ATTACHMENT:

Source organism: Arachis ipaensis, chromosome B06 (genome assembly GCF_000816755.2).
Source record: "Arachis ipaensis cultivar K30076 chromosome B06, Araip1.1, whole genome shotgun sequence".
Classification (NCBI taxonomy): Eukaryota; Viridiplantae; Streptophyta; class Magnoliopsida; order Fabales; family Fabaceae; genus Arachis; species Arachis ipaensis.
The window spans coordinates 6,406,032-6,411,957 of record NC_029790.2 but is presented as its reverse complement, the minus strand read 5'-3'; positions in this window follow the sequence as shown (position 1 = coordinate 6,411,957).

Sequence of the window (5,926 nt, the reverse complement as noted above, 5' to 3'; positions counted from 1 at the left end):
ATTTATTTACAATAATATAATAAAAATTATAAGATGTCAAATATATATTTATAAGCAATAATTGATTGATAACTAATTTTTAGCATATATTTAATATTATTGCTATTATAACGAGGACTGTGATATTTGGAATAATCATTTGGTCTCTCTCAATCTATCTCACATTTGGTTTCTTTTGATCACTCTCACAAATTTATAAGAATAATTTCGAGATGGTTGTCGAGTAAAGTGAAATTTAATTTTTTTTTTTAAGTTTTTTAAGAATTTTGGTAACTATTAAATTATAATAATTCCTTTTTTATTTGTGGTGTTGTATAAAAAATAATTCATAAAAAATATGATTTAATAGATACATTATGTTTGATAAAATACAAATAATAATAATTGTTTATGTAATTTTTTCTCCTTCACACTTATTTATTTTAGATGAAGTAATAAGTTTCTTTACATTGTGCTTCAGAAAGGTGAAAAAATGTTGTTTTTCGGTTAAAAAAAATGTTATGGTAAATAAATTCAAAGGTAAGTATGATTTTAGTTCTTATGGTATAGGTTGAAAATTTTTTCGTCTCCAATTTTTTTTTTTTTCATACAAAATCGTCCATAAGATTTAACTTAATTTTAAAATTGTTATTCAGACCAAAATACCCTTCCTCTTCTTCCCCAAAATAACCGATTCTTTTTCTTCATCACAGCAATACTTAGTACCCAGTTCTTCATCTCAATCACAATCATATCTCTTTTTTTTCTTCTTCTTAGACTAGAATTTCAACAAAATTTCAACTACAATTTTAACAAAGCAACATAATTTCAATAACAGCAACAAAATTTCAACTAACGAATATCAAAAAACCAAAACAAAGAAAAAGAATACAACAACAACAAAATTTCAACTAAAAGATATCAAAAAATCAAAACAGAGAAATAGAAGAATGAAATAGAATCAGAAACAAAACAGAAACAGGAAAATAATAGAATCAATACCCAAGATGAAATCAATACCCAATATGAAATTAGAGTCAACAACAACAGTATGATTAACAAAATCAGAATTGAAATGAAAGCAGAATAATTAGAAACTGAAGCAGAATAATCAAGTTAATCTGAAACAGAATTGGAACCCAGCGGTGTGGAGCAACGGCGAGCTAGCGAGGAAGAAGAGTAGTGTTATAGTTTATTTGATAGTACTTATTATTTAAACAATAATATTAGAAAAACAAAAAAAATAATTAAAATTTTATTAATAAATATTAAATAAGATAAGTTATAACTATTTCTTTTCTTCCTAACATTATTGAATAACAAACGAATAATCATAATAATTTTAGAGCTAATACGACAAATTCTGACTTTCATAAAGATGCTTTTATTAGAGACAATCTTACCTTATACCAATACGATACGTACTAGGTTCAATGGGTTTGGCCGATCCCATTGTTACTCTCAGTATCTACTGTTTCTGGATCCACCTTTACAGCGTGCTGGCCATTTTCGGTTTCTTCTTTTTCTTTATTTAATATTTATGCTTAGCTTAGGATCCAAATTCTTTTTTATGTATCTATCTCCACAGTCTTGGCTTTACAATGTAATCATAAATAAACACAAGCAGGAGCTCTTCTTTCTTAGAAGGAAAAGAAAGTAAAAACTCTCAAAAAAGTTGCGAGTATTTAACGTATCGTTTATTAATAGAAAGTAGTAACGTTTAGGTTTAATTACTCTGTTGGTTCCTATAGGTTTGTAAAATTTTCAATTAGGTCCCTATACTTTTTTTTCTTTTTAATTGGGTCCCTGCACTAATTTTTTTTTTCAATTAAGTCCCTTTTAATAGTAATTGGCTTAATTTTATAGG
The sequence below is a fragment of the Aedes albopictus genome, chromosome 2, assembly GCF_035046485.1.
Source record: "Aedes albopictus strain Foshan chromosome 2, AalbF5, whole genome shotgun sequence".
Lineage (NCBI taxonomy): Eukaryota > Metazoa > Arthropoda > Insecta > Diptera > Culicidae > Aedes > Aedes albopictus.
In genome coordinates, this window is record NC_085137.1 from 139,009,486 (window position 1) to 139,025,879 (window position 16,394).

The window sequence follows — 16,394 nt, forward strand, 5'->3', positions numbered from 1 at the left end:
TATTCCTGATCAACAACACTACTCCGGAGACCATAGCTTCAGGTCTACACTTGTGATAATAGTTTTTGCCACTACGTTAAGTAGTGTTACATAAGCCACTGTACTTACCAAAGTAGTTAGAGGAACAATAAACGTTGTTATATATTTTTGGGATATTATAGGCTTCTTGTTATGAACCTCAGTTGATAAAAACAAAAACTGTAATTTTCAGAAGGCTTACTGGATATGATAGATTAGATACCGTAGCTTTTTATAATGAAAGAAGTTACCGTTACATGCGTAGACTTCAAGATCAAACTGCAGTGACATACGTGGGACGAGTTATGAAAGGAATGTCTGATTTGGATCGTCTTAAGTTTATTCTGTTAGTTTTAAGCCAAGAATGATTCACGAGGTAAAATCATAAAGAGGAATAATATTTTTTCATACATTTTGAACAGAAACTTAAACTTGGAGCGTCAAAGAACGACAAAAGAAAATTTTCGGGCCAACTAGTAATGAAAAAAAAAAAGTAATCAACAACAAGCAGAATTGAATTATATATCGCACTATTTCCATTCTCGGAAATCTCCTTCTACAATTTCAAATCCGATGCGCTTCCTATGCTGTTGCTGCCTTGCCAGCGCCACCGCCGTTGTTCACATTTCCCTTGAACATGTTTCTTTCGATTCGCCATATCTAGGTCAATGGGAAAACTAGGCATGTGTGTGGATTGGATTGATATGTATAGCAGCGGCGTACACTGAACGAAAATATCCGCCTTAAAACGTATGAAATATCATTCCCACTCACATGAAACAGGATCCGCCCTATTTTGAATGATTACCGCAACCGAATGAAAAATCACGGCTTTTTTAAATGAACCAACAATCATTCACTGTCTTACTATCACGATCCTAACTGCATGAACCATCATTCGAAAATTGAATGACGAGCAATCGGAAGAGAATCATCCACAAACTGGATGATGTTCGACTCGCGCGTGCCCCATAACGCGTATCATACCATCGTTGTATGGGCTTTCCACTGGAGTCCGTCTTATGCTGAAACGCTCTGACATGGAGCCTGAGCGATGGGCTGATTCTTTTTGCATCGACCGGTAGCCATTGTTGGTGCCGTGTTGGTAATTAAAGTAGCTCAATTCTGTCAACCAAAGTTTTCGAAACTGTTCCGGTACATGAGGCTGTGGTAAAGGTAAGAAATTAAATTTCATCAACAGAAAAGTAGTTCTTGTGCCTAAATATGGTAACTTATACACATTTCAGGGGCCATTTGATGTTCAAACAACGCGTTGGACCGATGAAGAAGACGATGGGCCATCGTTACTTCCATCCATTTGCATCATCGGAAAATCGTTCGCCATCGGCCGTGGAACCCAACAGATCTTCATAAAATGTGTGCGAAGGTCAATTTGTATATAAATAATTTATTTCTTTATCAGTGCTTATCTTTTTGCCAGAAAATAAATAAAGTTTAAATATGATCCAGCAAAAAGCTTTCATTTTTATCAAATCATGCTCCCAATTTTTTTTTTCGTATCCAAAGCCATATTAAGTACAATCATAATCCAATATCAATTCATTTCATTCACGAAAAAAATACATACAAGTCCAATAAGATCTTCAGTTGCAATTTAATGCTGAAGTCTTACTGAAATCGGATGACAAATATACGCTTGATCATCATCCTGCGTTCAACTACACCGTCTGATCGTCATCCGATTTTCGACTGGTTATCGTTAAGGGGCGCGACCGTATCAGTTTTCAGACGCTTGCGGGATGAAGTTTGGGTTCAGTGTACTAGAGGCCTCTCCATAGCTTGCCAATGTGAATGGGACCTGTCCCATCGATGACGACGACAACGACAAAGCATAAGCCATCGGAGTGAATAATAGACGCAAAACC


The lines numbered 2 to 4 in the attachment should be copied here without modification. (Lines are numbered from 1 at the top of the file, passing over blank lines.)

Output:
Source record: "Arachis ipaensis cultivar K30076 chromosome B06, Araip1.1, whole genome shotgun sequence".
Classification (NCBI taxonomy): Eukaryota; Viridiplantae; Streptophyta; class Magnoliopsida; order Fabales; family Fabaceae; genus Arachis; species Arachis ipaensis.
The window spans coordinates 6,406,032-6,411,957 of record NC_029790.2 but is presented as its reverse complement, the minus strand read 5'-3'; positions in this window follow the sequence as shown (position 1 = coordinate 6,411,957).